US Elections 2020

“The same weak spots as in 2016”

Voters in the US have cast their ballots, but it’s still too close to call who will ultimately win the White House. We’ve asked two UZH political scientists, Marco Steenbergen and Jonathan Slapin, about their take on the elections.

Interviews: David Werner, Marita Fuchs

Flagge der USA
Flagge der USA
Divided country: elections in the US. (Image: iStock, Maksym Kapliuk)

Most polls had predicted a clear win for the Democratic Party, but this hasn’t happened. How surprised are you?

Marco Steenbergen: This time around, I am rather surprised about the discrepancy between the polls and the outcome. After 2016, pollsters took a long hard look at their practices and they clearly worked at improving practices. I have to say the 10% lead that I saw in some predictions seemed unlikely high in such a polarized country. Personally, I always knocked the averages down by at least three points. But Biden’s lead was so steady and the number of undecideds so small this time around, that I am still quite surprised. There will again be a lot of soul-searching among pollsters.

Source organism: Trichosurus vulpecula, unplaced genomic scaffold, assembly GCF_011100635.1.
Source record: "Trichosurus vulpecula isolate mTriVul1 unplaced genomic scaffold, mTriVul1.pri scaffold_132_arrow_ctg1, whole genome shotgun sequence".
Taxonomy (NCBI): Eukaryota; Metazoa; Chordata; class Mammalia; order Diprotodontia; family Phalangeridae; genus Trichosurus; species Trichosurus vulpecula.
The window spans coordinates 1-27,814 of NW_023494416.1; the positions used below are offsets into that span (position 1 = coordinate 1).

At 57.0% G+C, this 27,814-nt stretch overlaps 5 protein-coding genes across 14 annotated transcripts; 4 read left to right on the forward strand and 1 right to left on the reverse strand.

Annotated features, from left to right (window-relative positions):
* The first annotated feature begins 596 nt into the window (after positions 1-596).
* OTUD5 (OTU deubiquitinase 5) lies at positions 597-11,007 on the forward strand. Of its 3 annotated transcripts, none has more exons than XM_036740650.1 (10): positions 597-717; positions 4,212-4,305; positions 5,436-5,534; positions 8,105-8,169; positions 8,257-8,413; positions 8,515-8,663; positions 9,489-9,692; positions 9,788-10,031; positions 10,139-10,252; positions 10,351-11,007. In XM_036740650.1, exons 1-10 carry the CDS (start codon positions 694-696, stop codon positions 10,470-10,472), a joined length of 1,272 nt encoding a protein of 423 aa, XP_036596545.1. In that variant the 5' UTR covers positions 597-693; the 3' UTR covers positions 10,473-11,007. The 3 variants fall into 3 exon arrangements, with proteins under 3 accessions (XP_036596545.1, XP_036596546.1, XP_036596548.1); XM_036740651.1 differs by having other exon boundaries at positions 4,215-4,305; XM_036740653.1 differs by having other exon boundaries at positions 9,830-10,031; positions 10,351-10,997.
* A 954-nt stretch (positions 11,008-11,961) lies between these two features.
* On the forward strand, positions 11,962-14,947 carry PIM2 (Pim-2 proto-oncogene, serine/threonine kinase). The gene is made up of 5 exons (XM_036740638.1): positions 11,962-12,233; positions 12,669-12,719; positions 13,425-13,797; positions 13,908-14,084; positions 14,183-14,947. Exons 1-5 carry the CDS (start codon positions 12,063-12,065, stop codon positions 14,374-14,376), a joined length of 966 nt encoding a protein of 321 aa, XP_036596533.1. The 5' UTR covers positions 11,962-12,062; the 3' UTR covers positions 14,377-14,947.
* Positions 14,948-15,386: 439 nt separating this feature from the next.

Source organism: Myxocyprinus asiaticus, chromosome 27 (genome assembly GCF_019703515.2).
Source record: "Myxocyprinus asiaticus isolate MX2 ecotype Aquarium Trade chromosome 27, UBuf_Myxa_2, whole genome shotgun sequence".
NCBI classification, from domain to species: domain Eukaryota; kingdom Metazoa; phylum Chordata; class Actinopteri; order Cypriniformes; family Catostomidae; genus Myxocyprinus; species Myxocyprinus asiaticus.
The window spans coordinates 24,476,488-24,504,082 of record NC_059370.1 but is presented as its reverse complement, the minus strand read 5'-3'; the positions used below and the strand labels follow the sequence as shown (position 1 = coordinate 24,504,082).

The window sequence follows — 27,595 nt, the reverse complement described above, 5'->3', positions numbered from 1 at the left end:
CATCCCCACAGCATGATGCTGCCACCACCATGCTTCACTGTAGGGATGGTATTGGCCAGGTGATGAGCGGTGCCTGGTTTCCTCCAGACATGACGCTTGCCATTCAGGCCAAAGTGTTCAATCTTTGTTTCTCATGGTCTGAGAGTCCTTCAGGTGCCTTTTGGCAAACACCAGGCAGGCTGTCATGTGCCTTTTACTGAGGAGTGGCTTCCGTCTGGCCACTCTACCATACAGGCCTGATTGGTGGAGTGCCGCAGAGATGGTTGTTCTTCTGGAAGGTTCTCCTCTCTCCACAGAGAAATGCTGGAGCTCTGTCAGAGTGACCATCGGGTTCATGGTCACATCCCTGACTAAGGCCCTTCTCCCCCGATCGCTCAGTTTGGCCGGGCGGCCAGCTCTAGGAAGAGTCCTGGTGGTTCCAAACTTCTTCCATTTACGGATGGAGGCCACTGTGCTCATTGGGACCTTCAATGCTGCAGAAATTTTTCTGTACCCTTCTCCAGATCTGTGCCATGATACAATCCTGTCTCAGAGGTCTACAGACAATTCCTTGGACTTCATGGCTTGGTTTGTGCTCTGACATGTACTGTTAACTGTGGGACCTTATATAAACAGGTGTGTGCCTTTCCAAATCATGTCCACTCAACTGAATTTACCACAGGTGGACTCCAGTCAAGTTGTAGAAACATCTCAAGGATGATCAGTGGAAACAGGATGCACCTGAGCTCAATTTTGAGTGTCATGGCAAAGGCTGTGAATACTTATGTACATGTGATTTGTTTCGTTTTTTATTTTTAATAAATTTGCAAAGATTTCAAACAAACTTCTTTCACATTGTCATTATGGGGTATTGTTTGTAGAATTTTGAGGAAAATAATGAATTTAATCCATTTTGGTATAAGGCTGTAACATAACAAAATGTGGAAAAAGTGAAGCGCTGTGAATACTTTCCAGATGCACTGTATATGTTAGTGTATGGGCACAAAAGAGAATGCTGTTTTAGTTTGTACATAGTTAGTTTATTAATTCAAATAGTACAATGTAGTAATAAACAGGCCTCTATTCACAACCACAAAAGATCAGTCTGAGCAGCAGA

How do you explain this discrepancy in the polls?

Marco Steenbergen: One explanation for the surprise is that it is becoming increasingly difficult to recruit hard-core Trump supporters for surveys. Another explanation is that likely voter questions are difficult in times when there is a lot of mobilization on both sides. Arguably, some of the people turning out may never have been classified as likely voters.

Steenbergen
Marco Steenbergen, professor of political methodology at the University of Zurich. (Image: zVg.)

Why has Donald Trump been able to perform as well as he has?

Marco Steenbergen: It is difficult to say, but I think his clear-spoken message – trust me, I have got your back – appeals to many Americans. Trump almost has a cult-like status among his core supporters and they do not blame him in the least for the death toll due to the Corona crisis or any other hardships they suffer. Apparently, just appealing to that base and getting them to vote can bring success.